Image of turning point keypad and dongleEngaging and getting interaction from a small audience is relatively easy but what about when you are speaking to larger groups? That’s where audience response systems can be a powerful tool. By issuing everyone in the audience with a little wireless keypad you can take audience involvement to a whole new level.

I was recently lucky enough to witness a demonstration of one such system in Winchester, Stephen Lucas of Soundbite Productions showed us how such devices can increase audience participation and therefore engagement.

There were no wires, just a box of little keypads, each about the size of a pocket calculator and a USB “dongle” that plugs into you laptop. This captures the delegates’ keystrokes and feeds the data straight into PowerPoint via a small plug-in called Turning Point. the result is almost instantaneous visualization of the audiences’ views in graphical format.

The uses of such audience polling systems are many and varied:

  • To simply involve and engage the audience
  • To survey audience opinions on preferred options, policies and priorities
  • To assess learning after a training programme
  • To assess attitude change by comparing scores pre and post presentation
  • Team games and quizzes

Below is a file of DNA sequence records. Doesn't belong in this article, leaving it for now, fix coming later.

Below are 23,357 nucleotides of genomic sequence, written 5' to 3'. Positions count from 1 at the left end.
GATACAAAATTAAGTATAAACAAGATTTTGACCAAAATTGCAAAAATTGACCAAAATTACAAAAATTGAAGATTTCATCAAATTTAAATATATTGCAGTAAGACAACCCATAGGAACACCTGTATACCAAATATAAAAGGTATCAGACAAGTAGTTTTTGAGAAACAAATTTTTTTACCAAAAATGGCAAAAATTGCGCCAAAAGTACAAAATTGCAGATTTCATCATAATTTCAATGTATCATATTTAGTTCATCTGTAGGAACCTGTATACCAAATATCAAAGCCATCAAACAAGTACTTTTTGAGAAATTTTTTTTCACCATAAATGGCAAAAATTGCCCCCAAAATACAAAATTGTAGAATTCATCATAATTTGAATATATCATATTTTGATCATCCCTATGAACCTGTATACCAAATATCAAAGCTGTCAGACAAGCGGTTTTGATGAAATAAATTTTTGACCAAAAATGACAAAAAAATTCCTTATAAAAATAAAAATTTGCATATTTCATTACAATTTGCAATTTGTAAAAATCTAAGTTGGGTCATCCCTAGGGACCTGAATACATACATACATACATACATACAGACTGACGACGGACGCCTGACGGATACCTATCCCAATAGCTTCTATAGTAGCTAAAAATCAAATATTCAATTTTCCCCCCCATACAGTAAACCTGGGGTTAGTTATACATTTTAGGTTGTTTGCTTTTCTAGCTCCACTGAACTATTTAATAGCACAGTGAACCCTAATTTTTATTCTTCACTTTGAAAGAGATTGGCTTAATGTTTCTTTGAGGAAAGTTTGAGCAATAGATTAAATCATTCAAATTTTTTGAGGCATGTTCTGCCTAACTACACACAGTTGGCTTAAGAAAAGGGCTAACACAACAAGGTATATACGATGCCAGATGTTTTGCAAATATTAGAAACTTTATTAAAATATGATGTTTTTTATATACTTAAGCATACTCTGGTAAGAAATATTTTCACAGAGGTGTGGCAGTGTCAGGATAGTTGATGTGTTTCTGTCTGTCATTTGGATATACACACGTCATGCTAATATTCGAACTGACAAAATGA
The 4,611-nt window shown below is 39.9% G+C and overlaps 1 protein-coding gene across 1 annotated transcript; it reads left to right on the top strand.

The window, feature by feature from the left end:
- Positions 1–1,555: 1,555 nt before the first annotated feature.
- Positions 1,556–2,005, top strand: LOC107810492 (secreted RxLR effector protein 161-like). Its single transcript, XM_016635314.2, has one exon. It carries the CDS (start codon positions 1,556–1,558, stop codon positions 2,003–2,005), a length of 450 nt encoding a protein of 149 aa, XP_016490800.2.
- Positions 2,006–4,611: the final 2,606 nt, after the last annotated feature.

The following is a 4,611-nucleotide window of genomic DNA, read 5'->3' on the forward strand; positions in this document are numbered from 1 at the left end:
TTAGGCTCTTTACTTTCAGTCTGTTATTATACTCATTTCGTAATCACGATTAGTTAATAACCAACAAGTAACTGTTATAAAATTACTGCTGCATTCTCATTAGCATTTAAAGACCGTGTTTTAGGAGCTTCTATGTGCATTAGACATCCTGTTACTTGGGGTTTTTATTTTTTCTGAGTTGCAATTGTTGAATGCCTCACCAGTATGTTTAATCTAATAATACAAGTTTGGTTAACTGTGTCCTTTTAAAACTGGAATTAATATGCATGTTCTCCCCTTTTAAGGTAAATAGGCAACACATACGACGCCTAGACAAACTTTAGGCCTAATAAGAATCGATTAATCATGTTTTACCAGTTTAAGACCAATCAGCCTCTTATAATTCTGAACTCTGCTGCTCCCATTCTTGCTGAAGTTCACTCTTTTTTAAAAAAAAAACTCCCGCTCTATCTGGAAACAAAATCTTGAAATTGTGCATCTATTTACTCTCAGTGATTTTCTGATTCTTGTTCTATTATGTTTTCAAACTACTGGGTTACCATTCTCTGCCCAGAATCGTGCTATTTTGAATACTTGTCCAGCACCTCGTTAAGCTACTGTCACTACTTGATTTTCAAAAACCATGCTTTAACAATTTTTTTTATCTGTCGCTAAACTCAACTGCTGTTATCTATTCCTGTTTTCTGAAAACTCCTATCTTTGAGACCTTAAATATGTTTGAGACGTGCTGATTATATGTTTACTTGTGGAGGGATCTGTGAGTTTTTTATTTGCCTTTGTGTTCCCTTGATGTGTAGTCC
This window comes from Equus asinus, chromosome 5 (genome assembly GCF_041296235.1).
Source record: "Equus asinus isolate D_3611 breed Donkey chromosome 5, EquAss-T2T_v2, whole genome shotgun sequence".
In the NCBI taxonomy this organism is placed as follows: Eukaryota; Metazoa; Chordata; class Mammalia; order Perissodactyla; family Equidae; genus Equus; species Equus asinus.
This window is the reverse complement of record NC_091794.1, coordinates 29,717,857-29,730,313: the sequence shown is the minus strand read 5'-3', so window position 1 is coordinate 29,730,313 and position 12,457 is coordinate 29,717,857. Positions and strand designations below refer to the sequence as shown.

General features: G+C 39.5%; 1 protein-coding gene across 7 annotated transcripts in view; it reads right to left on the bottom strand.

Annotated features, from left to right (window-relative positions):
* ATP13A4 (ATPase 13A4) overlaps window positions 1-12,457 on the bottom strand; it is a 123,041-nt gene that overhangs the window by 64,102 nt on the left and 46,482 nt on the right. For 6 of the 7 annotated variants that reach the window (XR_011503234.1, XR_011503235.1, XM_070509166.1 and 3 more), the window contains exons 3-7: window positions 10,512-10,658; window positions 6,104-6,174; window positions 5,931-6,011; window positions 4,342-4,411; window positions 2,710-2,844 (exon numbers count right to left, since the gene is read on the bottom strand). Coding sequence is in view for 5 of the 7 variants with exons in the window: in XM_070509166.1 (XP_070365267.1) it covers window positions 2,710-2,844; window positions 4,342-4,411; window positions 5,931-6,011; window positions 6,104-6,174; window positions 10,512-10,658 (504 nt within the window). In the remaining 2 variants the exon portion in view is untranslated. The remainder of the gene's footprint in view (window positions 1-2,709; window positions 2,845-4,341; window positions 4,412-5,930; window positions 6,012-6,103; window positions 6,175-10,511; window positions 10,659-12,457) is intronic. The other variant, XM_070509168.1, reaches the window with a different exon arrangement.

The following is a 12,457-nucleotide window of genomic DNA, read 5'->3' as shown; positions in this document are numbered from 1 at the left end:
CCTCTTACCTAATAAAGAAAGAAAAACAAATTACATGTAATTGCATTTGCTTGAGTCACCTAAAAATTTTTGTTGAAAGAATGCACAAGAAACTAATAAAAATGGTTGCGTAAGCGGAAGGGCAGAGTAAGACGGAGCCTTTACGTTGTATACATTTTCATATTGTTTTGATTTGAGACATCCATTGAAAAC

Afterwards I asked Stephen some questions about the system and He has given my permission to reproduce his answers here:

Q – How many keypads can the system handle? A- up to 1000 per USB dongle.

Q – what is the range of the keypads? A- 100 meter radius of the receiver.

Q – how easy is the Turning point software to setup? A- it’s pretty straightforward. If you can create a slide in PowerPoint, you can set up to display the data.

Q- can you analyse the data by demographic groups? A- Yes, if you ask a question where the audience press a number to indicate which demographic they belong to, you can then analyse their subsequent responses by sub group as well as by the whole audience.

Q- how is this technology different from systems available a few years ago? A-today’s systems are much smaller, have a longer range, are easier to set up and are much more reliable.

Q- what’s the biggest audience you have used the system with? A-1,700 delegates at a Local Authority Conference.

So there you have it. The technology is there and can help us engage with and collect meaningful data from our audiences. I’d love to hear from any of you that have tired this type of technology. What has been your experience and how have you used it?

Gavin Meikle

The Presentation Doctor.

1 Comment

  1. TJ Walker on 17/10/2010 at 13:17

    I love gadgets like this–anything to make presentations more interactive. but there is a real danger that presenters focus so much attention to the gadgetry that they forget to tell interesting and compelling stories regarding success with clients and colleagues.

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